Judicial Legislation Tracker

Abolishing the Reasonableness Standard

An amendment to Basic Law: The Judiciary

Date last advanced: July 24, 2023
Sponsor: Constitution, Law, and Justice Committee

  • Would forbid the High Court from judging decisions or appointments made by ministers or the government by the standard of “reasonableness.”
  • Currently, the High Court applies the reasonableness standard to block government administrative decisions that are disproportionately based on political or personal interests over public interests. It can not be used to strike down legislation.
  • Would significantly curb judicial oversight over the government and remove a key legal tool used to prevent corrupt government decisions.

Tightening the Requirements for Declaring the Prime Minister Unfit for Office
(Incapacitation Bill)

An amendment to Basic Law: The Government

Date last advanced: March 23, 2023
Sponsor: MK Ofir Katz (Likud)

  • Requires that the prime minister be mentally or physically incapacitated to the extent that they cannot perform the duties of the office in order to be declared unfit for office.
  • Requires that incapacitation be determined by the prime minister or a three-quarters majority of the cabinet.
  • If the prime minister does not allow the cabinet to vote on the matter, it passes to the Knesset, where it must garner 80 votes to pass.
  • Bars the High Court from hearing petitions pertaining to the prime minister’s fitness, placing the matter entirely in the hands of the government and the Knesset.

*Note: While the Netanyahu government did not frame this bill as a component of its judicial reform package, it is included on the tracker as it impacts the balance of power between branches of government.

Sidelining the Israel Bar Association

Date last advanced: July 5, 2023
Sponsor: MK Hanoch Milwidsky (Likud)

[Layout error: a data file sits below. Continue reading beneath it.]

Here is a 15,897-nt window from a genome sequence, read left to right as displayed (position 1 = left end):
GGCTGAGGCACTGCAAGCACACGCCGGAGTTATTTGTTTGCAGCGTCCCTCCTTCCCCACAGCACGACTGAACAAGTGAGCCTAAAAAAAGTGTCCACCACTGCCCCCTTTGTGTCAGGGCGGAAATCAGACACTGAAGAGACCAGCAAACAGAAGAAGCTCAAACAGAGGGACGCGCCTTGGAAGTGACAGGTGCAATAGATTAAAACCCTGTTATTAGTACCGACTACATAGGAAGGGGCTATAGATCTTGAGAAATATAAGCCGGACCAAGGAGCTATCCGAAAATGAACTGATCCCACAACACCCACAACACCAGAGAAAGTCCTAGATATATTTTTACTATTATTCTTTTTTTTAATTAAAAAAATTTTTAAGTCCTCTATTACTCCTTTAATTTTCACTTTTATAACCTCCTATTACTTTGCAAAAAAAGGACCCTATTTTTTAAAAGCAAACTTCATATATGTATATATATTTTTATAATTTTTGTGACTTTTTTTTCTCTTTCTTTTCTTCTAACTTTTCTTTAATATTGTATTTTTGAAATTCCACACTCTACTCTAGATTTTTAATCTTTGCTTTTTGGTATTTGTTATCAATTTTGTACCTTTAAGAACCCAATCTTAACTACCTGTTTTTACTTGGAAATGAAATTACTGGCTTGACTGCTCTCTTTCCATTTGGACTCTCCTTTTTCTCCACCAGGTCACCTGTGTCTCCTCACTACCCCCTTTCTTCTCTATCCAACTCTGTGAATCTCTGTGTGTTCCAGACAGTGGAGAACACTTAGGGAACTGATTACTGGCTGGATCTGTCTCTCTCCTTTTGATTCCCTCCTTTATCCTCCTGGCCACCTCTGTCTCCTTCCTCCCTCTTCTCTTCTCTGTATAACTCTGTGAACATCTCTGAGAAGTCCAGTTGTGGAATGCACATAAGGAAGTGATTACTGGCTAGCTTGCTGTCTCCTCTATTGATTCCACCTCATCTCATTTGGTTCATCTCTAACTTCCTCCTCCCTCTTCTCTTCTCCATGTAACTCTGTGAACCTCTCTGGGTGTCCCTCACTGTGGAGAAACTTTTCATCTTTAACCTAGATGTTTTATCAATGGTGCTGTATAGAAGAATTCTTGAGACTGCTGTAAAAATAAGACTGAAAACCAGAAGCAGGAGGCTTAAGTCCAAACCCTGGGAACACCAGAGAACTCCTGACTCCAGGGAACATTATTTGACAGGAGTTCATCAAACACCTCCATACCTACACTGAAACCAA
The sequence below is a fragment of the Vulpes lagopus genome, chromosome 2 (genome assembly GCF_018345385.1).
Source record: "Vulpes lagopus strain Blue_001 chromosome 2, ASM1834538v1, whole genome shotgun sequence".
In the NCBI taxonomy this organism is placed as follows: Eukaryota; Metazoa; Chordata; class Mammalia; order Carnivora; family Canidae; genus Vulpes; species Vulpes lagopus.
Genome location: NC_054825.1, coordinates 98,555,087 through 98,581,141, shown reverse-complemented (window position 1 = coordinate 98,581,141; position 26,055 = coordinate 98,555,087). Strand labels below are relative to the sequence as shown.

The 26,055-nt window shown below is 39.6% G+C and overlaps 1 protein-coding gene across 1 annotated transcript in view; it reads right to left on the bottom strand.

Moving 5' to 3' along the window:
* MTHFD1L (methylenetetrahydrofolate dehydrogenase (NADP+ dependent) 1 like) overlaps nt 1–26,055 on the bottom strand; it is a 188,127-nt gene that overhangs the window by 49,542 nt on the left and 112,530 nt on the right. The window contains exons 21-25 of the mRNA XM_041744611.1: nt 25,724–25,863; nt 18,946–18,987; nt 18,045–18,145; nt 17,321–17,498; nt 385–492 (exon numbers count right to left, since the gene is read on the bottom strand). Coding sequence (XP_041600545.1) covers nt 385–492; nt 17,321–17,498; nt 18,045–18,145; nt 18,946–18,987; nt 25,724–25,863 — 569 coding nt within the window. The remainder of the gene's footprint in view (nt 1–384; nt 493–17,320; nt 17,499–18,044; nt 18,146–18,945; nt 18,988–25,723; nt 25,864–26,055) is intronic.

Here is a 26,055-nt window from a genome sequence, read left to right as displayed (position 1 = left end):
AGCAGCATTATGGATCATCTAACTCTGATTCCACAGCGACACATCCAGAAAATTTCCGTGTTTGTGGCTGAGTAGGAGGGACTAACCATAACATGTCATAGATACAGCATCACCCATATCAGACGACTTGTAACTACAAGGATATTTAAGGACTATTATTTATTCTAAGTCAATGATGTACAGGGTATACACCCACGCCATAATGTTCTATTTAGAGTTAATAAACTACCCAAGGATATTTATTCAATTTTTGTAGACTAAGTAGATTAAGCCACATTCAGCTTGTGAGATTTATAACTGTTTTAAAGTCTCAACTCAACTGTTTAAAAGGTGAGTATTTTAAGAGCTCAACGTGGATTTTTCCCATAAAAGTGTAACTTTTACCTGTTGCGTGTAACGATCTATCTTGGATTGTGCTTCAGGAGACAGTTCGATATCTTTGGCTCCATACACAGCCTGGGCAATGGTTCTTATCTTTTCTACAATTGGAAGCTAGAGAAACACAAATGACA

• Would remove the Israel Bar Association’s power to license lawyers and its representation on the Judicial Selection Committee.
  • Both of these functions would be assumed by a new Lawyers Council, whose chair would be appointed by the justice minister. 
  • By transferring the IBA’s two seats on the Judicial Selection Committee to a new body aligned with the government, this bill would effectively give the government a five-seat majority on the nine-member committee. The government could then unilaterally select lower-court judges. (Supreme Court appointments require a majority of seven out of nine.)

Overhauling Judicial Appointments

An amendment to Basic Law: The Judiciary

Date last advanced: February 21, 2023
Sponsor: Constitution, Law, and Justice Committee

  • Effectively gives the government full control over the first two Supreme Court appointments in its term by changing the makeup of the judicial selection committee. 
  • Additional Supreme Court appointments will require the support of one opposition member and one judge.
  • The current structure requires consensus between the government and legal professionals (including sitting judges).
  • Will appoint the Supreme Court president by means of a judicial selection committee vote, rather than on the basis of seniority.

Blocking Review of Basic Laws